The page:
Rope details#
Steel#
Steelwire rope#
Wire is a metal thread.
Several wires are combined into a strand.
Strands are bound together around a core to make a rope.
If this is the endproduct, then it typically referred to in combination with its construction and/or material. For example a “wire rope”, “steelwire rope”.
A typical product is the 6x36 IWRC (Independent Wire Rope Core )
Cablelaid rope#
The same steps are repeated to create a cablelaid sling or grommet.
The ropes are now used as strands and are referred to as unitropes and the end product is cablelaid rope.
In general terms, cable is used to refer to a strong rope.
Pictures#
6x36 Wire rope with steel core (Independent Wire Rope Core) 
Cable laid wire rope (sling/grommet) 
Synthetic Fiber#
Synthetic ropes are ropes assembled from synthetic fibers (as opposed to natural fibers).
Examples are nylon, polyester, HMPE (high modulus polyethylene). Dyneema and Spectra® are brand names and are specific types of HMPE.
Physical properties estimation#
To perform a rigging calculation the physical properties (diameter, length, MBL, weight and stiffness) of rigging have to be known.
Purpose is to derive realistic default properties of a cable from its make and known properties.
MBL, diameter, weight and stiffness#
Ideally the physical properties of a sling or grommet are obtained from the manufacturer and verified using tests.
In absence of this, for example because slings still have to be manufactured, DAVE can provide an estimation of of the physical properties based on manufacturer information, the standard, the EN13414 standard and research.
The following table lists the buildin relations between the physical properties
Independent Wire Rope Core 
Cable laid wire 
HPME (“dyneema”) 


F = 0.68 RHO = 7850 E = 128 * 1e6 k_MBL = 0.064, SF=5 
F = 0.68 * 7 / 9 

\(d\) : diameter, [mm] 
\( \sqrt (MBL / 0.064)\) 
from MBL via table 

MBL [t] 
\(0.064 \cdot d^2\)\(128 \cdot 10^6 \cdot A_s\) 
from d via table 

\(A_s\) Area [m2] 
\( {0.68 \cdot \pi \over 4} ({d_s \over 1000})^2\) 
\( {7 \over 9} {0.68 \cdot \pi \over 4} ({d_s \over 1000})^2\) 

weight [kg/m] 
\(7850 \cdot A_s\) 
\(7850 \cdot A_s\) 

EA [kN] 
\(128 \cdot 10^6 \cdot A_s\)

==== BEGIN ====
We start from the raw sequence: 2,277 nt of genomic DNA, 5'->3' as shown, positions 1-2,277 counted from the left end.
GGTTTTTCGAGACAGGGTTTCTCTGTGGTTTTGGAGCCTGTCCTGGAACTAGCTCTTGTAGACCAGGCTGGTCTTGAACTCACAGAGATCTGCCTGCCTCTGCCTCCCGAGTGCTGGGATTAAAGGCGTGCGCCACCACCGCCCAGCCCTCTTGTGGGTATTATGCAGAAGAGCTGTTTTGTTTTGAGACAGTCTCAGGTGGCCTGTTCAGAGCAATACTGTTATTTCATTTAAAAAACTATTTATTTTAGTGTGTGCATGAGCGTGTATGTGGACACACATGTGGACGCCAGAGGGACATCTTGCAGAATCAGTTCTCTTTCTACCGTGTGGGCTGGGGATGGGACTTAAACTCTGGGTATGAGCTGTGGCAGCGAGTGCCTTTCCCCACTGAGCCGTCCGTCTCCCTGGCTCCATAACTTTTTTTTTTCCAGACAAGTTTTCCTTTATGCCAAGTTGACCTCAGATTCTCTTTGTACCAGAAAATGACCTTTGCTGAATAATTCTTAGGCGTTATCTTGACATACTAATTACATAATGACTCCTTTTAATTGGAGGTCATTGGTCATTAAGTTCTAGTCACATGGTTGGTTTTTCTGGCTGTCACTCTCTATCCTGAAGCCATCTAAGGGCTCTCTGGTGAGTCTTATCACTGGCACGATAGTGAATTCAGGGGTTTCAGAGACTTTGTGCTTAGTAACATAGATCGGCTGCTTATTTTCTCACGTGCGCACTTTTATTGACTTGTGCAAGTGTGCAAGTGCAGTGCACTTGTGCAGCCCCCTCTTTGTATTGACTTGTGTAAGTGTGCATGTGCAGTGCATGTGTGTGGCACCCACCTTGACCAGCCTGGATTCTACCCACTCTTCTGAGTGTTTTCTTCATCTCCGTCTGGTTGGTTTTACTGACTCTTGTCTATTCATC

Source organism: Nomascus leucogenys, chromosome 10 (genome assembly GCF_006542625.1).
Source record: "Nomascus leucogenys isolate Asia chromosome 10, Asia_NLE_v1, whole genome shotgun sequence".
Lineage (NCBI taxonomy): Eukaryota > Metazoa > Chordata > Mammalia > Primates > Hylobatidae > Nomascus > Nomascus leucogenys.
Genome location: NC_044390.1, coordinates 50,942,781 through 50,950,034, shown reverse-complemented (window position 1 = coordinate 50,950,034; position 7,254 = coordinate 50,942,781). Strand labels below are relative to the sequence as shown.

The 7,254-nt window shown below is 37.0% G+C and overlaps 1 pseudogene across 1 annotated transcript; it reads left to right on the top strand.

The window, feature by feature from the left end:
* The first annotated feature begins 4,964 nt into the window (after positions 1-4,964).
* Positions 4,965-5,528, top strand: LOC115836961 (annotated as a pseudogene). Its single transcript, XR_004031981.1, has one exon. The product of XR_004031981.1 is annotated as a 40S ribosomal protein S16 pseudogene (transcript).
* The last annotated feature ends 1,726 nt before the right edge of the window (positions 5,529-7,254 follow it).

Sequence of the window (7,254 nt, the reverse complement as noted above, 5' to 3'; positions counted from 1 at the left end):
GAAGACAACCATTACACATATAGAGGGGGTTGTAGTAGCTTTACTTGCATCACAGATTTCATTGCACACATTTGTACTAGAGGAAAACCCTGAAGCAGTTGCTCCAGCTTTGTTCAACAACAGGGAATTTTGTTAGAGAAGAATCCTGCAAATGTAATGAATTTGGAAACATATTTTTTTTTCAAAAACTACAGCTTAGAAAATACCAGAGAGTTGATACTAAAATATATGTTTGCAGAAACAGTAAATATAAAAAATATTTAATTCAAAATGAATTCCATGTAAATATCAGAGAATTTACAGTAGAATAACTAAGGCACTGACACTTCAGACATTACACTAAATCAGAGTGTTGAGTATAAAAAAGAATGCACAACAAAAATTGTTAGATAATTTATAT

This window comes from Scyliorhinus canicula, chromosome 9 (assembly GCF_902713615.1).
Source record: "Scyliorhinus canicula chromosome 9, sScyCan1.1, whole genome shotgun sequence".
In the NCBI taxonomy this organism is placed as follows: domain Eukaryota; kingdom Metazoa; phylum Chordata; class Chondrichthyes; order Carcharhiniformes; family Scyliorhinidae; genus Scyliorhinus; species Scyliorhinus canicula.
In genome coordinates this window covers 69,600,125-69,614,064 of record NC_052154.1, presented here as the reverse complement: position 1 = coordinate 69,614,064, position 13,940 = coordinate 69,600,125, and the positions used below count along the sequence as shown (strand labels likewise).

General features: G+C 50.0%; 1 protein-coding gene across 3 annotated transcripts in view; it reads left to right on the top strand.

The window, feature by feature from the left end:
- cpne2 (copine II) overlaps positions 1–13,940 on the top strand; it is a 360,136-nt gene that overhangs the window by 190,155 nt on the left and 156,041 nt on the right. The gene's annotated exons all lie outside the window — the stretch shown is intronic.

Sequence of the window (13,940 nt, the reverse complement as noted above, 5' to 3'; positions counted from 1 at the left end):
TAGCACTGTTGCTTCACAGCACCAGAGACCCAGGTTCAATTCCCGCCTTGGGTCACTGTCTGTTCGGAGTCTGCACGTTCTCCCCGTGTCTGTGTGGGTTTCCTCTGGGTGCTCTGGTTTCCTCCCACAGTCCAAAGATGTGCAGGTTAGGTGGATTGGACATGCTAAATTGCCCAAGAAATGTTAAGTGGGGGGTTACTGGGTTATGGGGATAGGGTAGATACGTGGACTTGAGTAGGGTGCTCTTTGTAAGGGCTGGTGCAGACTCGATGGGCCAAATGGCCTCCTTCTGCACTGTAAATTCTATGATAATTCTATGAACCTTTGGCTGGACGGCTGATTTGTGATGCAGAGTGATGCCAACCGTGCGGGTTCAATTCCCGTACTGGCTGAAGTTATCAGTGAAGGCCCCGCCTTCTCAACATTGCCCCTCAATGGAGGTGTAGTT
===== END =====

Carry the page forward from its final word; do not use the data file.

\(80\cdot10^6\cdot0.785 \cdot d^2\) 
Notes:
There are various sources for factor 0.064 used for IWRC
Suppliers:
eurocable Wire rope slings (https://www.eurocable.be/assets/cms/catalogue/Eurocable_1.pdf)
Usha Martin  WIRE ROPE USER MANUAL (https://ushamartin.com/images/WireRopeUserManual.pdf)
Eurocode:
EN 134141 minimum MBL for 1960 grade
The diameter/SWL relation as informatively given in annex G of BS EN 134143:2003+A1 :2008 / EN 134143:2003+A1 :2008 (E) ; combined with diameter based the safetyfactor (\(SF = 6.33  0.022 \cdot d\)) as given in the same code this yields a relation between diameter and MBL.
The factor 7/9 follows from 7 subropes and a diameter of 3 subropes
Supplier data and PAPER
The additional factor 0.6 accounts for the reduction in stiffness considering fullslip conditions (\(E{fullslip}/E_{steel}\)) of the subropes. This theory is applicable for large loads and results in a lower stiffness than for low loads [ref: PAPER].
From IWRC to cable laid wire is essentially the same step as from steel rods to IWRC. It makes sense to apply the \( E_{fullslip} / E_{steel}\) conversion again. This factor is between 0.48 and 0.71, 0.6 was used as a reasonably conservative value.
DNV recommends values with the same order of magnitude depending on the configuration:
DNV 16.2.6.13 : E = 25kN/mm2 and A = 0.785xd2 in combination with a 1.25 SKL for 4sling lifts using matched pairs of wire single laid slings
DNV 16.2.6.13 : E = 80kN/mm2 and A = 0.785xd2 for indeterminate 4sling lifts using four single laid slings of unequal length
References:
[PAPER]: “simple determination of the axial stiffness for largediameter independent wire rope core or fibre core wire ropes” M Raoof and T J Davies
eurocable Wire rope slings (https://www.eurocable.be/assets/cms/catalogue/Eurocable_1.pdf)
Usha Martin  WIRE ROPE USER MANUAL (https://ushamartin.com/images/WireRopeUserManual.pdf)
EN13414 standard
DAVE#
In DAVE it is recommended to use the SlingGrommet
or RiggingString
nodes to model slings or grommets. When using SlingGrommet
or RiggingString
nodes user can select “estimate” to automatically estimate the wire properties using the relations above.